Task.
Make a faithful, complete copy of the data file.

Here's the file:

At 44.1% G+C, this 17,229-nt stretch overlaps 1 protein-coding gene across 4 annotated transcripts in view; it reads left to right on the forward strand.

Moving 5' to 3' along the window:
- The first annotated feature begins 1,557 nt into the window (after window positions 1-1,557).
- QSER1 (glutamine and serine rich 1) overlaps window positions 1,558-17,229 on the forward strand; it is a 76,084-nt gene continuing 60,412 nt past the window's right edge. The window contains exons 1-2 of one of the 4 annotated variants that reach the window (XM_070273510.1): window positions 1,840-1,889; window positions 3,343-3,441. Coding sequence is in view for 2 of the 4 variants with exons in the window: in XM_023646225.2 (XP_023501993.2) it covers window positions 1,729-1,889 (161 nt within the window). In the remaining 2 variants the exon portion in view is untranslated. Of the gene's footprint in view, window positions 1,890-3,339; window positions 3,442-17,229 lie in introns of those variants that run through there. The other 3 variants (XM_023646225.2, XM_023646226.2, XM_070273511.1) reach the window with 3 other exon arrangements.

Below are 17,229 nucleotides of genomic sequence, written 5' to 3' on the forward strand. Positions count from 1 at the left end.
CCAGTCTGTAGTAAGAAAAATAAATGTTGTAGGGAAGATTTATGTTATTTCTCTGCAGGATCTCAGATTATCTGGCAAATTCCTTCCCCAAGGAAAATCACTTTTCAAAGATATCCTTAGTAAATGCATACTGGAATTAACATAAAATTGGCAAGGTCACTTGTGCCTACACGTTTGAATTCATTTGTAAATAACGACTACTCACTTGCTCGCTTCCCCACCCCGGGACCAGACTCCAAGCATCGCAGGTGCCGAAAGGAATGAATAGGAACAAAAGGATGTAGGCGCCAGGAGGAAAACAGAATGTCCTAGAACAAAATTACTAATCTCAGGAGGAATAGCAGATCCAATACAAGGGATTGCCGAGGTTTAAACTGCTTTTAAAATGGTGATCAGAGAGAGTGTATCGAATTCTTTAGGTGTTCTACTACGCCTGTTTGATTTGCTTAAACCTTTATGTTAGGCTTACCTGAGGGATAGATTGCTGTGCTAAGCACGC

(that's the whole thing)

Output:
At 44.1% G+C, this 17,229-nt stretch overlaps 1 protein-coding gene across 4 annotated transcripts in view; it reads left to right on the forward strand.

Moving 5' to 3' along the window:
- The first annotated feature begins 1,557 nt into the window (after window positions 1-1,557).
- QSER1 (glutamine and serine rich 1) overlaps window positions 1,558-17,229 on the forward strand; it is a 76,084-nt gene continuing 60,412 nt past the window's right edge. The window contains exons 1-2 of one of the 4 annotated variants that reach the window (XM_070273510.1): window positions 1,840-1,889; window positions 3,343-3,441. Coding sequence is in view for 2 of the 4 variants with exons in the window: in XM_023646225.2 (XP_023501993.2) it covers window positions 1,729-1,889 (161 nt within the window). In the remaining 2 variants the exon portion in view is untranslated. Of the gene's footprint in view, window positions 1,890-3,339; window positions 3,442-17,229 lie in introns of those variants that run through there. The other 3 variants (XM_023646225.2, XM_023646226.2, XM_070273511.1) reach the window with 3 other exon arrangements.

Below are 17,229 nucleotides of genomic sequence, written 5' to 3' on the forward strand. Positions count from 1 at the left end.
CCAGTCTGTAGTAAGAAAAATAAATGTTGTAGGGAAGATTTATGTTATTTCTCTGCAGGATCTCAGATTATCTGGCAAATTCCTTCCCCAAGGAAAATCACTTTTCAAAGATATCCTTAGTAAATGCATACTGGAATTAACATAAAATTGGCAAGGTCACTTGTGCCTACACGTTTGAATTCATTTGTAAATAACGACTACTCACTTGCTCGCTTCCCCACCCCGGGACCAGACTCCAAGCATCGCAGGTGCCGAAAGGAATGAATAGGAACAAAAGGATGTAGGCGCCAGGAGGAAAACAGAATGTCCTAGAACAAAATTACTAATCTCAGGAGGAATAGCAGATCCAATACAAGGGATTGCCGAGGTTTAAACTGCTTTTAAAATGGTGATCAGAGAGAGTGTATCGAATTCTTTAGGTGTTCTACTACGCCTGTTTGATTTGCTTAAACCTTTATGTTAGGCTTACCTGAGGGATAGATTGCTGTGCTAAGCACGC